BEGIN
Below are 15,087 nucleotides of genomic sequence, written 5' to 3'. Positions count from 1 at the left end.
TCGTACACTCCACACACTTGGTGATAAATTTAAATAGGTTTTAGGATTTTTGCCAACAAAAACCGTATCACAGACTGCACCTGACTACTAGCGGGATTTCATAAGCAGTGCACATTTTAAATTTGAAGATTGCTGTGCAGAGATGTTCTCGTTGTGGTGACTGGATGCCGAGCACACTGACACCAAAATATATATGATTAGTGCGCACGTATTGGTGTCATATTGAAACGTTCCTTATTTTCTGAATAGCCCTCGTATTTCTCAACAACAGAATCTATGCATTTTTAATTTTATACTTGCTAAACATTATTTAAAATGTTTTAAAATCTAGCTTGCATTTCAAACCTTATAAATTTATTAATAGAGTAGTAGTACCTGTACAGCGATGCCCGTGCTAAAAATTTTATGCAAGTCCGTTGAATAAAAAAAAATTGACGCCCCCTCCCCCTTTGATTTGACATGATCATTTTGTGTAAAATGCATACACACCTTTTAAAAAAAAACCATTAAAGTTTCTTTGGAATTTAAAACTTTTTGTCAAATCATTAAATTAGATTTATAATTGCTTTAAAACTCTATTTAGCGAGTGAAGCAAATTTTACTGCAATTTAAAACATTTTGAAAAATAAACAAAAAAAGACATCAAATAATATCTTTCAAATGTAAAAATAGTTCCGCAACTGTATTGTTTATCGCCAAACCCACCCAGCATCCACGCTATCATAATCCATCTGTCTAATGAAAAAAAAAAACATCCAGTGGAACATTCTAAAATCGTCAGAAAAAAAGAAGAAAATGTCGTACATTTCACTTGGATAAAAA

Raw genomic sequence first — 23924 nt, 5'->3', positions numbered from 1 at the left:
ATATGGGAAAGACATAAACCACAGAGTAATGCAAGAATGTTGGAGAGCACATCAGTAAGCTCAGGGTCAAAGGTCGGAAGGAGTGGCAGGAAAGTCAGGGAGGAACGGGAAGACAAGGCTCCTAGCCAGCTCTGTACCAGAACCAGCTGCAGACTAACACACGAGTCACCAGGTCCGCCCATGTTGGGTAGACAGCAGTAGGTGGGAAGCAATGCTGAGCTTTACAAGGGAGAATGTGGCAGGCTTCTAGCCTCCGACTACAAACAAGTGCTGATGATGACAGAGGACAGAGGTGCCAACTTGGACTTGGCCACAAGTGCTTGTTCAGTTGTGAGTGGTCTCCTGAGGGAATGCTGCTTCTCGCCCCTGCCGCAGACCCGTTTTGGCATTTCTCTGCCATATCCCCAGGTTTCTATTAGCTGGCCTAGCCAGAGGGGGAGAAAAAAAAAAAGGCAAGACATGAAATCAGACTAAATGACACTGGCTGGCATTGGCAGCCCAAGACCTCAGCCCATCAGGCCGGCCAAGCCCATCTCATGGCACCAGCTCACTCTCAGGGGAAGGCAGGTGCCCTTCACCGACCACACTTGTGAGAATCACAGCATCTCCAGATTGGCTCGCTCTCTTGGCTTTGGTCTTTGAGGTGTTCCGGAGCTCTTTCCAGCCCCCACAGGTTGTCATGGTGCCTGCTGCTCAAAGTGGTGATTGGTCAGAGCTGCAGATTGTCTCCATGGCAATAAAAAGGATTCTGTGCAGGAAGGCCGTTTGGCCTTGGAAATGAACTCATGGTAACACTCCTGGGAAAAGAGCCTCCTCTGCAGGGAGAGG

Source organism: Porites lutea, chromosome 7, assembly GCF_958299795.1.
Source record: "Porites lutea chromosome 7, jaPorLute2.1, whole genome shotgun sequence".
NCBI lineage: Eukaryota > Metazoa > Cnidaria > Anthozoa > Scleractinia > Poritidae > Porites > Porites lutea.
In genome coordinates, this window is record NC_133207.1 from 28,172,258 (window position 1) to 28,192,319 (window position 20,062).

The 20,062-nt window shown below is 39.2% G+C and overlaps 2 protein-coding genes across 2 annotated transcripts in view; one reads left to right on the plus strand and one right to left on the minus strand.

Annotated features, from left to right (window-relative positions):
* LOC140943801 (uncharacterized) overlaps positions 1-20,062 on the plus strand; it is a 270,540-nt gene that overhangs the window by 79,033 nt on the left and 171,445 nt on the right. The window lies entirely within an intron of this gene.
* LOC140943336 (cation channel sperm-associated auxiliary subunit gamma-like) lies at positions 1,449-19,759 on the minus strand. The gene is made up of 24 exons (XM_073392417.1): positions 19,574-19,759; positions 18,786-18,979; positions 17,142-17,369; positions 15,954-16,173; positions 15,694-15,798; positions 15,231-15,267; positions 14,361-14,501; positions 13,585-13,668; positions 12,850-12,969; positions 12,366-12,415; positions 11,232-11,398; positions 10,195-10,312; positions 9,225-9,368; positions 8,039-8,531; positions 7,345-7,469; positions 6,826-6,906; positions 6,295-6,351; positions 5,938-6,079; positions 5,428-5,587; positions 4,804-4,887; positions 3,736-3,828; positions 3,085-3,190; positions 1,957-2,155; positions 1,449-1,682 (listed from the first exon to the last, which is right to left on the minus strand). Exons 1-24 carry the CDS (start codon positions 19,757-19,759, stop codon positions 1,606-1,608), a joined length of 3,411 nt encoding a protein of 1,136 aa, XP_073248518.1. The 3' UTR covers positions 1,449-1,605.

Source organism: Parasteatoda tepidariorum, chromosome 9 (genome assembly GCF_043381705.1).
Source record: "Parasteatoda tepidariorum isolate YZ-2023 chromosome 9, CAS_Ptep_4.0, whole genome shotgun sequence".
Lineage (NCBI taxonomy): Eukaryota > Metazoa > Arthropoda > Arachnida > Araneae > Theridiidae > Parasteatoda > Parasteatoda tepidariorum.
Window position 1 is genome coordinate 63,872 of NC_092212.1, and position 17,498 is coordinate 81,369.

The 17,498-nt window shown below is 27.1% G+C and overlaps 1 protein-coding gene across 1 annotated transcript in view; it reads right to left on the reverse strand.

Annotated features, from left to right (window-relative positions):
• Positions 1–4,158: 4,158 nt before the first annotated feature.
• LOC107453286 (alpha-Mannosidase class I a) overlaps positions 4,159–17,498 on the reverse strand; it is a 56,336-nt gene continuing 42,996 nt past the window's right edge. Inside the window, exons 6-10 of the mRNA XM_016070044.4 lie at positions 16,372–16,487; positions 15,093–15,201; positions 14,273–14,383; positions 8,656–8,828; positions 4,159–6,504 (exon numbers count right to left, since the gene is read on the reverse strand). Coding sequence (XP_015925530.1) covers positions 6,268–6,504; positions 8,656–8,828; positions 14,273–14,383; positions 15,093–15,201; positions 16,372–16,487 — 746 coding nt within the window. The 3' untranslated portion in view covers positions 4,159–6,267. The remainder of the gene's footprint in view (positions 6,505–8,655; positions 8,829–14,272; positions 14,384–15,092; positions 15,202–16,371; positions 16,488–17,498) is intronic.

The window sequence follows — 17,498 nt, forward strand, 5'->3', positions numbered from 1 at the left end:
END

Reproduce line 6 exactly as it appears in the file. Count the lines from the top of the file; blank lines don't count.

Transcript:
Source record: "Porites lutea chromosome 7, jaPorLute2.1, whole genome shotgun sequence".